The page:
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Don’t Be Afraid to Think Big About Measurement

By Editor |


LogicSource’s Mutual Value Assessment frequently shows that businesses are spending more than they thought. Based on their collective experience of implementing new enterprise-level metrics across a number of industries, LogicSource recommends viewing the enterprise as a whole, identifying opportunities to aggregate, moving up one level, and piloting new metrics in parallel with the change metrics based on data. 

We frequently encounter clients who are obsessed with specific procurement metrics. They can tell us with complete confidence how much they spend on any given category. Yet, inevitably, our Mutual Value Assessment reveals that they are spending much more than they think. How does this happen? Why are their metrics unable to accurately measure their spending as a corporation?

Often, when a company grows by acquisition, it fails to integrate its metrics across the enterprise.  Some companies attempt to foster a specific culture – of “entrepreneurship” or “accountability” or even “quality.” Perversely, this can make matters worse, be creating organizational silos, where each leader naturally limits measurements to what they believe they can control.

Other firms try to manage the challenge of frequent, accurate measurement by deliberately limiting their metrics to smaller organizational groups, functional teams, or business units. The rationale is that instead of “boiling the ocean,” they will institute more manageable measurements and keep leaders focused on their own domains.

Either way, with each leader able to measure only a portion of the enterprise, none can see the elephant of its total spending.

Companies that measure in this way miss large and important opportunities for achieving savings and efficiency, significantly reducing enterprise value. Here are two brief examples from our recent experience:

  1. An international CPG firm knew that the specifications for their product packaging (both primary and secondary) required periodic review to minimize waste. Each BU was therefore rewarded for reducing their SKUs from tens of thousands down to thousands.  Rationalizing by SKUs within an individual BU may have minimized the change effort required and sped implementation. It also meant forgoing the opportunity to rationalize SKUs across the enterprise as a whole, sharpening their brand image in the consumer marketplace, and netting a savings in millions of dollars.
  2. A global pharmaceutical company managed the distribution of product samples to its US sales reps through its manufacturing division.

When asked to take on distribution of marketing materials, Manufacturing helpfully suggested measuring stock-outs, per their existing practice with product samples. Then they quickly removed the functionality for representatives to place backorders on marketing material in order to ensure a perfect score on the stock-out metric.

Panicked by the prospect that its representatives would not remember to order products they couldn’t see in the system, Marketing over-ordered millions of dollars of excess materials. It was a fiscal catastrophe.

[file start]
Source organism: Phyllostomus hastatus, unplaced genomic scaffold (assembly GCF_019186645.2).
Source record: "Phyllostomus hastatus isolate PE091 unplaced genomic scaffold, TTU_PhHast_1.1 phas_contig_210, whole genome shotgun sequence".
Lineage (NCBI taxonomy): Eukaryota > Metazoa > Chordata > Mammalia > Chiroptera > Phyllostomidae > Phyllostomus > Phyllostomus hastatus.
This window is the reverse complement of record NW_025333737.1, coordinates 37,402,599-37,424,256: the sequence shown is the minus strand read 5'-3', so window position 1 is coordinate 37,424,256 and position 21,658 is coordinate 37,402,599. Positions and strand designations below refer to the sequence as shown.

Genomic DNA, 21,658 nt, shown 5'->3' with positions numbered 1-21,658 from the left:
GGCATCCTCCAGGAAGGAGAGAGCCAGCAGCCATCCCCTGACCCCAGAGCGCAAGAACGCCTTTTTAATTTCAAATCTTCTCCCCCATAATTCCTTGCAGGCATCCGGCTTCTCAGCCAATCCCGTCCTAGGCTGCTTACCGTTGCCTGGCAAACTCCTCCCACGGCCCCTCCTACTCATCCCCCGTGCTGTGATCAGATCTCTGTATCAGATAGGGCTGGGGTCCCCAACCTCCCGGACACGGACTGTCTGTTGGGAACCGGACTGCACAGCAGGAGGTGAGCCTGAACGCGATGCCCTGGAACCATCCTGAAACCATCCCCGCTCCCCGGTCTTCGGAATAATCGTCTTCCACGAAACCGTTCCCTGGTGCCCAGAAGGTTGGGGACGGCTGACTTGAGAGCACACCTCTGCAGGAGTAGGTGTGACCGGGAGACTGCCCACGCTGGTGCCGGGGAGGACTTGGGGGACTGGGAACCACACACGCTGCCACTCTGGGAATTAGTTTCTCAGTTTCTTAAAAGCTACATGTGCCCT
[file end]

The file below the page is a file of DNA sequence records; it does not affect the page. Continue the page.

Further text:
Based on our collective experience of implementing new enterprise-level metrics across a number of industries, we recommend the following approach to taking your measurement efforts to the next level.

Be the Enterprise to See the Enterprise

The first step to trying to change your approach to measurement is to communicate to your leadership that, going forward, everyone needs to think in terms of the enterprise as a whole for any conversations about metrics and measurement.

Identify Opportunities to Aggregate

Look at your existing metrics. Whatever you are measuring – cost reduction, SKU reduction, time-to-market – determine whether the enterprise would benefit from a horizontal aggregation across functions or business units.

Consider Moving Up One Level

Everywhere you have a key metric, ask if the enterprise would benefit from a higher-level view. If you are measuring at the department level, see what incentives can be deployed by looking across business units.  If you’re measuring at the BU, find out what you can see from Corporate.

Pilot New Metrics In Parallel

Change is hard. People need proof that it is worthwhile. Don’t toss out your existing metrics in a day, or invest in expensive technology to support unproven metrics. Pilot new metrics with the least expensive approach so that you can compare the results of the existing set and the new set.  Prove that your new metrics are worth the pain.

Change Metrics Based on Data

Faced with two data sets, the old metrics and the new, allow your leaders to examine each and to decide collectively which one is most likely to best motivate increased value for the enterprise.

Much of this is common sense, but to paraphrase Mark Twain, common sense is not so common in many organizations. Taking a thoughtful approach to measurement and metrics requires strong stakeholder management and a systematic path to implementation. If you would like an objective view on how to improve your supply metrics, let’s start a conversation.

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